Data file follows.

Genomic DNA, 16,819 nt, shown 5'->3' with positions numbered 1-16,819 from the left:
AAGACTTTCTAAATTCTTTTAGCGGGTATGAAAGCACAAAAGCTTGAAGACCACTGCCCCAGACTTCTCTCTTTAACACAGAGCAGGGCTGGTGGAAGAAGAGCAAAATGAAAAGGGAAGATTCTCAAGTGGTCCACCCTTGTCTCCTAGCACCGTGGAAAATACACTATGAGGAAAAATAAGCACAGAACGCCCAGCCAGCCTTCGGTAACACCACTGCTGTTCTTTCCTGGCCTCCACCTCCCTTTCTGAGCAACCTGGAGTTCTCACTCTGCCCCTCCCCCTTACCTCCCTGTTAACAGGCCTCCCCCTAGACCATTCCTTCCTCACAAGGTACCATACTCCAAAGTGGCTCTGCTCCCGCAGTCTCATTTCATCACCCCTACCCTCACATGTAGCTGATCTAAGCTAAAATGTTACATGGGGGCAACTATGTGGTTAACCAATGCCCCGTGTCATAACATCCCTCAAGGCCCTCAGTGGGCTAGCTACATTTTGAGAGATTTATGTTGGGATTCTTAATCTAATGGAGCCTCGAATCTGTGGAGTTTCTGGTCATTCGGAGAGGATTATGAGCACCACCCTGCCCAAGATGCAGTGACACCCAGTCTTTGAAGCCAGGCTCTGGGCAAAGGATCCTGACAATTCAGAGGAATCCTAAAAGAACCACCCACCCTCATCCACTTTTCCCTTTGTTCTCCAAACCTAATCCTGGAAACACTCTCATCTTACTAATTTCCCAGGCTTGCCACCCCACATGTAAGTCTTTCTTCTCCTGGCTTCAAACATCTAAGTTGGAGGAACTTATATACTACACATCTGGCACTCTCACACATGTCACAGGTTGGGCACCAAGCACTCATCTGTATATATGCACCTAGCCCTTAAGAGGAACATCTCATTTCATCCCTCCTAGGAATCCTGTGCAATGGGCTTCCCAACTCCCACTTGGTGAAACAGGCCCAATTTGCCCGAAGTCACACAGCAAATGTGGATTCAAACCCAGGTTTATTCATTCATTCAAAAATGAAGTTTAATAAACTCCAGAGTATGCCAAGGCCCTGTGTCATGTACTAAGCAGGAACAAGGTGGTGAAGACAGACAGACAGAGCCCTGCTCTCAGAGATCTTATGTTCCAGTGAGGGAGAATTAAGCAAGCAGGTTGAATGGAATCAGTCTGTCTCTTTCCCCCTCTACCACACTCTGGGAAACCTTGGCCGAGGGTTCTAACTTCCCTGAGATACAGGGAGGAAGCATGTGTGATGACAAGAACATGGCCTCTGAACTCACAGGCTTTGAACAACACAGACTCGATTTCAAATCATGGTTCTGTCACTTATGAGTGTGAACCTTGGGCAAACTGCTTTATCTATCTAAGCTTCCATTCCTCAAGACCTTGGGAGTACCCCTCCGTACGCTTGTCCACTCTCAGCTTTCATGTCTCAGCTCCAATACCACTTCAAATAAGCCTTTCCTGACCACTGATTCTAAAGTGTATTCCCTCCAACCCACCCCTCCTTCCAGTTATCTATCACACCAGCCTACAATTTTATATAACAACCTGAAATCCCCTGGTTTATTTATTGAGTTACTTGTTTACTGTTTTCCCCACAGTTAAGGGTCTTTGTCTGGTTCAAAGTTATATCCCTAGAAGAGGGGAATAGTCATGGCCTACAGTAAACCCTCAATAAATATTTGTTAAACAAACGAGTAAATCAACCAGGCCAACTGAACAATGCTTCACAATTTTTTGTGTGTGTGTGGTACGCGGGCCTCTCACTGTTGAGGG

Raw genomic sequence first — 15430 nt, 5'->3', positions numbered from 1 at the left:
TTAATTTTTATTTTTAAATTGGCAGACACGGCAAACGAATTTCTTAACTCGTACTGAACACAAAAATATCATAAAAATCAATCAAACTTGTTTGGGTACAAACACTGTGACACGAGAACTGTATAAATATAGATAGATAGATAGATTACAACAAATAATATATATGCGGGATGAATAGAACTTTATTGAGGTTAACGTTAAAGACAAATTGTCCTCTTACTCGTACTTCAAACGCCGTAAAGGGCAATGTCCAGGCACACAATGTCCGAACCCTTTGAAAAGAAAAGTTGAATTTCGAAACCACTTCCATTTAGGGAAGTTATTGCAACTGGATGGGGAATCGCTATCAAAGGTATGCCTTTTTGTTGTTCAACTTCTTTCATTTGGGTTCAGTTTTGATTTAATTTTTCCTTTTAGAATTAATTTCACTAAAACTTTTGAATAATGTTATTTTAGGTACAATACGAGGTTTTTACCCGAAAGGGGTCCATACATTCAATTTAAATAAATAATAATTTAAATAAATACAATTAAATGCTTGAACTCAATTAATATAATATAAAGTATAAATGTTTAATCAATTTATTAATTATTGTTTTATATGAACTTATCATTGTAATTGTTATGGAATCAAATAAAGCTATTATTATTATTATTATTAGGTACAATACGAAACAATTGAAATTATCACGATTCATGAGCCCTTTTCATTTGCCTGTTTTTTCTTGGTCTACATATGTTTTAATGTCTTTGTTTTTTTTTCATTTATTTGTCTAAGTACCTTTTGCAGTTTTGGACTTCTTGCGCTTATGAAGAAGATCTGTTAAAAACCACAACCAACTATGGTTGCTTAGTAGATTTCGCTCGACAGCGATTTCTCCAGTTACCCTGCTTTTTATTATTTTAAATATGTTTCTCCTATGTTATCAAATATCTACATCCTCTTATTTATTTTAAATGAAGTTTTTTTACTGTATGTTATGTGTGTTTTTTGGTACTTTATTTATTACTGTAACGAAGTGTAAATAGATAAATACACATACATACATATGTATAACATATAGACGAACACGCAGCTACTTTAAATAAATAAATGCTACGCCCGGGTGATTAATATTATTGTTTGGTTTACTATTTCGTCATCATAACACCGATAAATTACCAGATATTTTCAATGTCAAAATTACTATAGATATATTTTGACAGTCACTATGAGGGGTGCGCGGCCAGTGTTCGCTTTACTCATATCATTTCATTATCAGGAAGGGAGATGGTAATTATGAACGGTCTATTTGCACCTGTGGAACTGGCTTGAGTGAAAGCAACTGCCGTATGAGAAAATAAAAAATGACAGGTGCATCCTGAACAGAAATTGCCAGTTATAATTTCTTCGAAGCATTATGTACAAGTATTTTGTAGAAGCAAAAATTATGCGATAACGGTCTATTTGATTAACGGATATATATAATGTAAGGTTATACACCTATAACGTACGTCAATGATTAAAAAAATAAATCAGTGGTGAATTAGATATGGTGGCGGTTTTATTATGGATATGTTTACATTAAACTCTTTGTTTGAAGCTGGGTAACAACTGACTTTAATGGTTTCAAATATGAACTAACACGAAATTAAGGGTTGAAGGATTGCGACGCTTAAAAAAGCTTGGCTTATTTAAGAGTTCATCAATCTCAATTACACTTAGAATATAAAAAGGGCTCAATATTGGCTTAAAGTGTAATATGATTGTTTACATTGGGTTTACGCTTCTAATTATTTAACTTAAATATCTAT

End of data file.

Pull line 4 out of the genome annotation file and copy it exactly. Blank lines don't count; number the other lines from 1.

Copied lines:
TTAATTTTTATTTTTAAATTGGCAGACACGGCAAACGAATTTCTTAACTCGTACTGAACACAAAAATATCATAAAAATCAATCAAACTTGTTTGGGTACAAACACTGTGACACGAGAACTGTATAAATATAGATAGATAGATAGATTACAACAAATAATATATATGCGGGATGAATAGAACTTTATTGAGGTTAACGTTAAAGACAAATTGTCCTCTTACTCGTACTTCAAACGCCGTAAAGGGCAATGTCCAGGCACACAATGTCCGAACCCTTTGAAAAGAAAAGTTGAATTTCGAAACCACTTCCATTTAGGGAAGTTATTGCAACTGGATGGGGAATCGCTATCAAAGGTATGCCTTTTTGTTGTTCAACTTCTTTCATTTGGGTTCAGTTTTGATTTAATTTTTCCTTTTAGAATTAATTTCACTAAAACTTTTGAATAATGTTATTTTAGGTACAATACGAGGTTTTTACCCGAAAGGGGTCCATACATTCAATTTAAATAAATAATAATTTAAATAAATACAATTAAATGCTTGAACTCAATTAATATAATATAAAGTATAAATGTTTAATCAATTTATTAATTATTGTTTTATATGAACTTATCATTGTAATTGTTATGGAATCAAATAAAGCTATTATTATTATTATTATTAGGTACAATACGAAACAATTGAAATTATCACGATTCATGAGCCCTTTTCATTTGCCTGTTTTTTCTTGGTCTACATATGTTTTAATGTCTTTGTTTTTTTTTCATTTATTTGTCTAAGTACCTTTTGCAGTTTTGGACTTCTTGCGCTTATGAAGAAGATCTGTTAAAAACCACAACCAACTATGGTTGCTTAGTAGATTTCGCTCGACAGCGATTTCTCCAGTTACCCTGCTTTTTATTATTTTAAATATGTTTCTCCTATGTTATCAAATATCTACATCCTCTTATTTATTTTAAATGAAGTTTTTTTACTGTATGTTATGTGTGTTTTTTGGTACTTTATTTATTACTGTAACGAAGTGTAAATAGATAAATACACATACATACATATGTATAACATATAGACGAACACGCAGCTACTTTAAATAAATAAATGCTACGCCCGGGTGATTAATATTATTGTTTGGTTTACTATTTCGTCATCATAACACCGATAAATTACCAGATATTTTCAATGTCAAAATTACTATAGATATATTTTGACAGTCACTATGAGGGGTGCGCGGCCAGTGTTCGCTTTACTCATATCATTTCATTATCAGGAAGGGAGATGGTAATTATGAACGGTCTATTTGCACCTGTGGAACTGGCTTGAGTGAAAGCAACTGCCGTATGAGAAAATAAAAAATGACAGGTGCATCCTGAACAGAAATTGCCAGTTATAATTTCTTCGAAGCATTATGTACAAGTATTTTGTAGAAGCAAAAATTATGCGATAACGGTCTATTTGATTAACGGATATATATAATGTAAGGTTATACACCTATAACGTACGTCAATGATTAAAAAAATAAATCAGTGGTGAATTAGATATGGTGGCGGTTTTATTATGGATATGTTTACATTAAACTCTTTGTTTGAAGCTGGGTAACAACTGACTTTAATGGTTTCAAATATGAACTAACACGAAATTAAGGGTTGAAGGATTGCGACGCTTAAAAAAGCTTGGCTTATTTAAGAGTTCATCAATCTCAATTACACTTAGAATATAAAAAGGGCTCAATATTGGCTTAAAGTGTAATATGATTGTTTACATTGGGTTTACGCTTCTAATTATTTAACTTAAATATCTAT